Nashville activist, scholar and author Tommie Morton-Young received the Distinguished Alumna Award from Peabody College of education and human development during Commencement ceremonies May 14.
Morton-Young earned her master of arts degree in library science in 1955, becoming the first African American to graduate from George Peabody College for Teachers, as it was then named. The Nashville native attended public schools and earned her undergraduate degree cum laude from Tennessee State University. After receiving her master’s degree from Peabody, she went on to earn a Ph.D. from Duke University.
During her career she has held many positions in government and higher education.
She served as a researcher for the U.S. Navy Library in Washington, D.C., and did transliteration in Russian for the Library of Congress. She taught at several universities, including Atlanta University, Tennessee State University, the University of Wisconsin, North Carolina State University, North Carolina Central University, and North Carolina A&T State University.
As a librarian and professor of education, Morton-Young pursued innovative concepts and passions. Her “toybrary” concept was hailed in the library and child development professions. At North Carolina Central University, she organized a learning laboratory that demonstrated her theories on using toys to teach.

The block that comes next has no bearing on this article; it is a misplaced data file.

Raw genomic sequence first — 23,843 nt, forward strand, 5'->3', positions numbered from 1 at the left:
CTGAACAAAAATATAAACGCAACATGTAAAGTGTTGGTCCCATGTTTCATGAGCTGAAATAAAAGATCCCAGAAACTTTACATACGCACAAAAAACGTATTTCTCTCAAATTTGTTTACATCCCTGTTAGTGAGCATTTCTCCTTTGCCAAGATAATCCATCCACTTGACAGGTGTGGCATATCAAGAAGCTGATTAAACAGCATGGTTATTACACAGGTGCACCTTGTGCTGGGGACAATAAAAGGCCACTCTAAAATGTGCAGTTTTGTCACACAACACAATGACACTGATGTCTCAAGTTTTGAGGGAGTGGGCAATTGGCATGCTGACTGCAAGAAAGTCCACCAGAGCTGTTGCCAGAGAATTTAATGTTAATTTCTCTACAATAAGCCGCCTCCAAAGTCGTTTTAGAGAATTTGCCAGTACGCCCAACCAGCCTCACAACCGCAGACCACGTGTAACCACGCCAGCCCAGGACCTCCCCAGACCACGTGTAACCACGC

While at North Carolina A&T, she received grants that allowed her to develop expertise in genealogy, which she has shared widely. She organized the North Carolina Afro-American Genealogical and Historical Society as well as the Tennessee African American Genealogical and Historical Society.
As a community activist, Morton-Young has advocated for women, minorities and the disadvantaged. She is a former chairperson of the North Carolina Advisory Committee to the U.S. Commission on Civil Rights. The author of 10 books, Morton-Young currently writes, serves as a consultant, and owns and operates Authentic Tours: Teaching through Tourism.
“Tommie Morton-Young made a signal contribution to the history of Peabody in 1955,” says Camilla P. Benbow, Patricia and Rodes Hart Dean of Education and Human Development at Peabody. “But more important, she has used her education to strengthen the lives of children, families and communities, especially those who too often are marginalized.”
Morton-Young delivered graduation remarks as part of Peabody’s diploma awards ceremony for students receiving master’s and doctoral degrees in education. “The college has a distinguished history and reputation, and as the first African American to graduate from the institution many years ago, I am pleased to name it among my alma maters,” she said.
© 2015 Vanderbilt University | Photography: DANIEL DUBOIS
Conversation guidelines: Vanderbilt Magazine welcomes your thoughts, stories and information related to this article. Please stay on topic and be respectful of others. Keep the conversation appropriate for interested readers across the map.